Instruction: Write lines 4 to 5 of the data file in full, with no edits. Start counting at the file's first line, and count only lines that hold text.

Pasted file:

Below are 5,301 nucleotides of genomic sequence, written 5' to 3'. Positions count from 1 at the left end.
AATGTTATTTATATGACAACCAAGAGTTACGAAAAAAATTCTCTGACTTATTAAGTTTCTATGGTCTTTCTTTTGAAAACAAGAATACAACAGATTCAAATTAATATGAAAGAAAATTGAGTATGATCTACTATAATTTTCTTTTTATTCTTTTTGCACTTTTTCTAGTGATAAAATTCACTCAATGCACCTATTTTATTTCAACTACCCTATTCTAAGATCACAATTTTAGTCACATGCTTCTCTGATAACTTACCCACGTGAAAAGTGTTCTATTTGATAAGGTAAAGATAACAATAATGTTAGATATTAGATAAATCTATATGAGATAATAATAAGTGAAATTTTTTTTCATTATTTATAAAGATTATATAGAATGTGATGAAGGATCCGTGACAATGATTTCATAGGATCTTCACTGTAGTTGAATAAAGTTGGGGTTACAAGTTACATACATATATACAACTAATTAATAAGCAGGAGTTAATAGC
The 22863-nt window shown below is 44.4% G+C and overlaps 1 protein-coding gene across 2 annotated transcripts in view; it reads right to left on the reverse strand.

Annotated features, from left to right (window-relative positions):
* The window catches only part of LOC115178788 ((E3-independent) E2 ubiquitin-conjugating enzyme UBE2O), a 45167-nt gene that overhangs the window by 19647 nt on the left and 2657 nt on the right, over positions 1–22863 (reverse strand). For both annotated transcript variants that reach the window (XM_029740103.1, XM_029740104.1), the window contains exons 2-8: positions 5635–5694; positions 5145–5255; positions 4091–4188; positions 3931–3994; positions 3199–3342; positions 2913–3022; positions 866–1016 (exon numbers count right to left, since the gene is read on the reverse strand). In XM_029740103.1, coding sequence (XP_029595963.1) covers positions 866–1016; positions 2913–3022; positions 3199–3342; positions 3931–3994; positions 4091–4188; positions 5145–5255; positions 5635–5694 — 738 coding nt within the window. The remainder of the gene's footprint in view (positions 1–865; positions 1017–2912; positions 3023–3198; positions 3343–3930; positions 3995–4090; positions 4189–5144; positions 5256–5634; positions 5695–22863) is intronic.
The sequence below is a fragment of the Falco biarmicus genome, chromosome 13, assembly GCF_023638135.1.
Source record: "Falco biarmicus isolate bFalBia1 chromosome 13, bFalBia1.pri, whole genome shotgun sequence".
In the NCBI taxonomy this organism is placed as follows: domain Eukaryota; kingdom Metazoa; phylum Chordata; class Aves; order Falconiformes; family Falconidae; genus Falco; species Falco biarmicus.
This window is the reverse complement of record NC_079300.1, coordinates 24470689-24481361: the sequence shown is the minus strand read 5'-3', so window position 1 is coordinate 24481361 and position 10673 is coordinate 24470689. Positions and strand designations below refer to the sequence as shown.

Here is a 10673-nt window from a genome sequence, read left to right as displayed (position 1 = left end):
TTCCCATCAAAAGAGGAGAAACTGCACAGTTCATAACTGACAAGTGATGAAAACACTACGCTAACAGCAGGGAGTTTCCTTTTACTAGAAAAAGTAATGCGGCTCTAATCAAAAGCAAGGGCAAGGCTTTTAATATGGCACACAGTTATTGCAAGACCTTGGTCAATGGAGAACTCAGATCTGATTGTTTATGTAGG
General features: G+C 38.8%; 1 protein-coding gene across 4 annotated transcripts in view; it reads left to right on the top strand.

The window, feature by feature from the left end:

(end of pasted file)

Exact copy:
Annotated features, from left to right (window-relative positions):
* The window catches only part of LOC115178788 ((E3-independent) E2 ubiquitin-conjugating enzyme UBE2O), a 45167-nt gene that overhangs the window by 19647 nt on the left and 2657 nt on the right, over positions 1–22863 (reverse strand). For both annotated transcript variants that reach the window (XM_029740103.1, XM_029740104.1), the window contains exons 2-8: positions 5635–5694; positions 5145–5255; positions 4091–4188; positions 3931–3994; positions 3199–3342; positions 2913–3022; positions 866–1016 (exon numbers count right to left, since the gene is read on the reverse strand). In XM_029740103.1, coding sequence (XP_029595963.1) covers positions 866–1016; positions 2913–3022; positions 3199–3342; positions 3931–3994; positions 4091–4188; positions 5145–5255; positions 5635–5694 — 738 coding nt within the window. The remainder of the gene's footprint in view (positions 1–865; positions 1017–2912; positions 3023–3198; positions 3343–3930; positions 3995–4090; positions 4189–5144; positions 5256–5634; positions 5695–22863) is intronic.